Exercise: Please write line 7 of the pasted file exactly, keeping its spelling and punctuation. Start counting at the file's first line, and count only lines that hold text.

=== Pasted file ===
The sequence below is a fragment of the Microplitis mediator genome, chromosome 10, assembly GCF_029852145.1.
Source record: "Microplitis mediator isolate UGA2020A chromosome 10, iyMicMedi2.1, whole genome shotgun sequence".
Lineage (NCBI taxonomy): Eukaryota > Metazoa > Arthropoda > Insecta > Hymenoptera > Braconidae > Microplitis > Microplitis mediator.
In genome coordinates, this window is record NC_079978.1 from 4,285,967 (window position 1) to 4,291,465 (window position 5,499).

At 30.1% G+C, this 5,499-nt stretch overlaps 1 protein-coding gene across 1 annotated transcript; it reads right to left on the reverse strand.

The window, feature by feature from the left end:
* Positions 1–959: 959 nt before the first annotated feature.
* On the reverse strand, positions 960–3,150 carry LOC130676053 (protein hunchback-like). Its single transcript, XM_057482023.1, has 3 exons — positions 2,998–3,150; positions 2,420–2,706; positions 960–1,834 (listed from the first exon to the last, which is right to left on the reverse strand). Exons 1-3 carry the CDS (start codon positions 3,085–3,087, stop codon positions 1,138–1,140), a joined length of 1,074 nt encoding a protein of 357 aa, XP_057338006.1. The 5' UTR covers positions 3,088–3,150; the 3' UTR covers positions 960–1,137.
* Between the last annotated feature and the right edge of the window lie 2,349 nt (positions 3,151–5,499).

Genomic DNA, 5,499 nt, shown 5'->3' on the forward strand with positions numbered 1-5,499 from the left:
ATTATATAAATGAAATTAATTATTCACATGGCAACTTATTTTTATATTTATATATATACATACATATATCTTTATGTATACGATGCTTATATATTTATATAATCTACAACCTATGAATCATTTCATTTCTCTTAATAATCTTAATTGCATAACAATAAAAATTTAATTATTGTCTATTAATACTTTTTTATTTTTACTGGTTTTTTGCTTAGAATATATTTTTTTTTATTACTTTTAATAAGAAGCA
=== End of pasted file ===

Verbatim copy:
* Positions 1–959: 959 nt before the first annotated feature.